Monday, November 28, 2011

Underfables: The Nemesis Glass

    The Nemesis Glass

          Once upon a time, a seller of snake oil denounced the goddess Nemesis. He preached that Nemesis was an evil-doer, that she hated the city for its freedom, and that only he could protect the people.

          The people heard his words and they trembled. They gave up their money for his crown, and their liberty for his throne. They made him king, and he ruled with a whim of iron.

          Soon the news reached Nemesis herself. The goddess was enraged by the king’s lies, and annoyed by the people’s credulity; so she vowed to destroy the demagogue and teach the people a lesson.

          So Nemesis entered the city, wearing the shape of a citizen. The king punished that citizen, but then Nemesis took another person’s form; then another, and another, and another. The king pursued the goddess, punishing subject after subject until the whole city hated him, and the people rose up in revolt.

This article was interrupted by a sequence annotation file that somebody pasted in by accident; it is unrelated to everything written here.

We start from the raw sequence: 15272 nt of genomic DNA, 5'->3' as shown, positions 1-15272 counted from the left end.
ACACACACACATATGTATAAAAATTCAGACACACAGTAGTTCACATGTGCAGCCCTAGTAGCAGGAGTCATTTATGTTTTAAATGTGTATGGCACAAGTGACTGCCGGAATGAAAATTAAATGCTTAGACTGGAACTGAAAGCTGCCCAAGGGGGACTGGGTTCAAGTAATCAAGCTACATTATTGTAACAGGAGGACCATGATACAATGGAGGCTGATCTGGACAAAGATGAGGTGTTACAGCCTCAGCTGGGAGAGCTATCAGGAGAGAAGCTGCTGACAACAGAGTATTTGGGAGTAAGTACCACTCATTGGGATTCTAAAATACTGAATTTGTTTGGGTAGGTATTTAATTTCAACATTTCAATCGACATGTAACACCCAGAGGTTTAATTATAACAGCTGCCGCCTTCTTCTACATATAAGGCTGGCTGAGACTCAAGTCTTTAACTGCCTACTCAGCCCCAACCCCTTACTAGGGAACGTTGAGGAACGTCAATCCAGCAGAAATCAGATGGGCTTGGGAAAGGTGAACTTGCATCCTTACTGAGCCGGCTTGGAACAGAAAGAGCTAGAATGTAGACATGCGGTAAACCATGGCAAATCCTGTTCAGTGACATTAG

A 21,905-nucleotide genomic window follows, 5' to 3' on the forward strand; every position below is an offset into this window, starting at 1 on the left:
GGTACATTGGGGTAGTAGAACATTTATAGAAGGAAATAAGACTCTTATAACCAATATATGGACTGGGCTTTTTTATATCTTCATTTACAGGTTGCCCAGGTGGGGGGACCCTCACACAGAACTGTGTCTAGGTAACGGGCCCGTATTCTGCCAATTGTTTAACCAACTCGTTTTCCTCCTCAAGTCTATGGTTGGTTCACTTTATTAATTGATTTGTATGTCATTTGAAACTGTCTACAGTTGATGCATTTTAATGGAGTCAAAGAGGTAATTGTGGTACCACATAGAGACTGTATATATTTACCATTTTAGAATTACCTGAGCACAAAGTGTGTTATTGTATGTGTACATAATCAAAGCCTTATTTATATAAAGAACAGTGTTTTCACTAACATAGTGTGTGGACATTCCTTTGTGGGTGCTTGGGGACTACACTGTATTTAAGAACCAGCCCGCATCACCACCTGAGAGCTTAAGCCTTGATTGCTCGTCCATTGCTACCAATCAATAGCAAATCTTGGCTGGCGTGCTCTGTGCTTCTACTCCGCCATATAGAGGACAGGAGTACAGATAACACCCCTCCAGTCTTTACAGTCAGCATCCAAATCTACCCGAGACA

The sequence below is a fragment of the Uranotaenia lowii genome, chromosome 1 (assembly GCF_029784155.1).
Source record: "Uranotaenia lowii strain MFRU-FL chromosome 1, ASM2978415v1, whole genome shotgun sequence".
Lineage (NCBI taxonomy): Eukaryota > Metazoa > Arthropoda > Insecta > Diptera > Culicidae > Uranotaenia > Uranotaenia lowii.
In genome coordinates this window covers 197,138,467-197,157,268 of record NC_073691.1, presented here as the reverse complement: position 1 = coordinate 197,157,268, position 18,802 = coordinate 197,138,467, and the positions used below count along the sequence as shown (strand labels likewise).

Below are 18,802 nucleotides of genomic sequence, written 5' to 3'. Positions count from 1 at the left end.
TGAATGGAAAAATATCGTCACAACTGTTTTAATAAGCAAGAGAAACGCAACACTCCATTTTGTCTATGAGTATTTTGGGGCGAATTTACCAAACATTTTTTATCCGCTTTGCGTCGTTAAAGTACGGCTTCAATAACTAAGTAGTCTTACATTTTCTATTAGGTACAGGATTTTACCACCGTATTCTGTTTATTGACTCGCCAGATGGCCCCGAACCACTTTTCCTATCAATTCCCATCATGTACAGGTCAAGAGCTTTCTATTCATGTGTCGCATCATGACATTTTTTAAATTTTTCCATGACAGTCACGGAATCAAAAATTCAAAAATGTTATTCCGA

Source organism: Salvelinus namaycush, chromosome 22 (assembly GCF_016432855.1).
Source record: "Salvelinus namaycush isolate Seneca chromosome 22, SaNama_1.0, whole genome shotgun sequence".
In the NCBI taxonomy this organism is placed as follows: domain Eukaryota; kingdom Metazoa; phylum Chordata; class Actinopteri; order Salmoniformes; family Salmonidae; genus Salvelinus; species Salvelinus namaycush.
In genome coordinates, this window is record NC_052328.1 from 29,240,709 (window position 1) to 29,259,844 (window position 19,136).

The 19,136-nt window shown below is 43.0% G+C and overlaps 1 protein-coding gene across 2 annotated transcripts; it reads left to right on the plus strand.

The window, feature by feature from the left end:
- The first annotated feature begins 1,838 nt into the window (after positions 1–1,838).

The king hid within the palace, but a mob broke the gate and surged through, bearing torches, pitchforks and a noose. They found him trembling under his throne; they pulled him out, and he cried, “Who could have done this to me?”

          They dragged him past his favorite looking-glass; he took a look within, and there he saw Nemesis.

       Commentary on the Underfable:
       Another implicit moral. This Greek tragedy teaches us, among other things, that Nemesis fights dirty.

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